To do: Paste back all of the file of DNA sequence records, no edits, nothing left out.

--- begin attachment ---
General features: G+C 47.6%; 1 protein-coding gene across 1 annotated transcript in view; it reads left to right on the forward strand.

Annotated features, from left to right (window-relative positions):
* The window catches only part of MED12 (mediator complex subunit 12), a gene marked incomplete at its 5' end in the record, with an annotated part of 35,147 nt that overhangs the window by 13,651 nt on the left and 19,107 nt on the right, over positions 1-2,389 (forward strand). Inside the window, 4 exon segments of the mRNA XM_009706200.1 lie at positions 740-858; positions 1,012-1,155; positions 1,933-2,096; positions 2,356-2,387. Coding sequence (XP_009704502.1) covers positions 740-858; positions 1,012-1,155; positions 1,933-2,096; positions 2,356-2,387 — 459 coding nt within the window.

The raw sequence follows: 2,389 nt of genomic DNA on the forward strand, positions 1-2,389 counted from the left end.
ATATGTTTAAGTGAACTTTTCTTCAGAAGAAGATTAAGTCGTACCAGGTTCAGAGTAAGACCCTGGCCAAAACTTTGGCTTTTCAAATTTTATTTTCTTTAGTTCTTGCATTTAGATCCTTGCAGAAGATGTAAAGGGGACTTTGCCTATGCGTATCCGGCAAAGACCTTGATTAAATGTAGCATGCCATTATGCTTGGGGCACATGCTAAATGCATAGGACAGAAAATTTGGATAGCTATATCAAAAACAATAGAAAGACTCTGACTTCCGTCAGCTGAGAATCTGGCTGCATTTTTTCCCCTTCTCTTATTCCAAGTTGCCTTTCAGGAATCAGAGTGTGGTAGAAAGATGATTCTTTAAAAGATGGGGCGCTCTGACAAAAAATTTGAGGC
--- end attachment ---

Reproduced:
General features: G+C 47.6%; 1 protein-coding gene across 1 annotated transcript in view; it reads left to right on the forward strand.

Annotated features, from left to right (window-relative positions):
* The window catches only part of MED12 (mediator complex subunit 12), a gene marked incomplete at its 5' end in the record, with an annotated part of 35,147 nt that overhangs the window by 13,651 nt on the left and 19,107 nt on the right, over positions 1-2,389 (forward strand). Inside the window, 4 exon segments of the mRNA XM_009706200.1 lie at positions 740-858; positions 1,012-1,155; positions 1,933-2,096; positions 2,356-2,387. Coding sequence (XP_009704502.1) covers positions 740-858; positions 1,012-1,155; positions 1,933-2,096; positions 2,356-2,387 — 459 coding nt within the window.

The raw sequence follows: 2,389 nt of genomic DNA on the forward strand, positions 1-2,389 counted from the left end.
ATATGTTTAAGTGAACTTTTCTTCAGAAGAAGATTAAGTCGTACCAGGTTCAGAGTAAGACCCTGGCCAAAACTTTGGCTTTTCAAATTTTATTTTCTTTAGTTCTTGCATTTAGATCCTTGCAGAAGATGTAAAGGGGACTTTGCCTATGCGTATCCGGCAAAGACCTTGATTAAATGTAGCATGCCATTATGCTTGGGGCACATGCTAAATGCATAGGACAGAAAATTTGGATAGCTATATCAAAAACAATAGAAAGACTCTGACTTCCGTCAGCTGAGAATCTGGCTGCATTTTTTCCCCTTCTCTTATTCCAAGTTGCCTTTCAGGAATCAGAGTGTGGTAGAAAGATGATTCTTTAAAAGATGGGGCGCTCTGACAAAAAATTTGAGGC